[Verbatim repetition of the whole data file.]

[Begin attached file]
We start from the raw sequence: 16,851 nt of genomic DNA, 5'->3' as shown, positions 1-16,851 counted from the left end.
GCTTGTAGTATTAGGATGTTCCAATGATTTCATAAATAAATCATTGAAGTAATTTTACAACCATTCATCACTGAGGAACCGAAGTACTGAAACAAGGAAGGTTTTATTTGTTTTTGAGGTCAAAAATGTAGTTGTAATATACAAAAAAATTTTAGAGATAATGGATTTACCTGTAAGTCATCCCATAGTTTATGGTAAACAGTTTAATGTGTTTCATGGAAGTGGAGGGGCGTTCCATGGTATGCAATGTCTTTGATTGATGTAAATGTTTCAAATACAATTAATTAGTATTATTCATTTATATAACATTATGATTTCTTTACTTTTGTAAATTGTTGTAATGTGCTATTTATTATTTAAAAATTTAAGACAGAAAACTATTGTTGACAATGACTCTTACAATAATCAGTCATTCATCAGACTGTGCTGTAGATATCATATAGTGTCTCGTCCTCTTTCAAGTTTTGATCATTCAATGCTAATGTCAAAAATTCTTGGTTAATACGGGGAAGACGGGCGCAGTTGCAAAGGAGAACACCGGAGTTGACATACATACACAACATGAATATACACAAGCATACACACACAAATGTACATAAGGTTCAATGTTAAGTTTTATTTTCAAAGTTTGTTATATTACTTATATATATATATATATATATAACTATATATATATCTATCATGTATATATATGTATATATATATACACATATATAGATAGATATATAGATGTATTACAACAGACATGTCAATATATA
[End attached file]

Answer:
We start from the raw sequence: 16,851 nt of genomic DNA, 5'->3' as shown, positions 1-16,851 counted from the left end.
GCTTGTAGTATTAGGATGTTCCAATGATTTCATAAATAAATCATTGAAGTAATTTTACAACCATTCATCACTGAGGAACCGAAGTACTGAAACAAGGAAGGTTTTATTTGTTTTTGAGGTCAAAAATGTAGTTGTAATATACAAAAAAATTTTAGAGATAATGGATTTACCTGTAAGTCATCCCATAGTTTATGGTAAACAGTTTAATGTGTTTCATGGAAGTGGAGGGGCGTTCCATGGTATGCAATGTCTTTGATTGATGTAAATGTTTCAAATACAATTAATTAGTATTATTCATTTATATAACATTATGATTTCTTTACTTTTGTAAATTGTTGTAATGTGCTATTTATTATTTAAAAATTTAAGACAGAAAACTATTGTTGACAATGACTCTTACAATAATCAGTCATTCATCAGACTGTGCTGTAGATATCATATAGTGTCTCGTCCTCTTTCAAGTTTTGATCATTCAATGCTAATGTCAAAAATTCTTGGTTAATACGGGGAAGACGGGCGCAGTTGCAAAGGAGAACACCGGAGTTGACATACATACACAACATGAATATACACAAGCATACACACACAAATGTACATAAGGTTCAATGTTAAGTTTTATTTTCAAAGTTTGTTATATTACTTATATATATATATATATATATAACTATATATATATCTATCATGTATATATATGTATATATATATACACATATATAGATAGATATATAGATGTATTACAACAGACATGTCAATATATA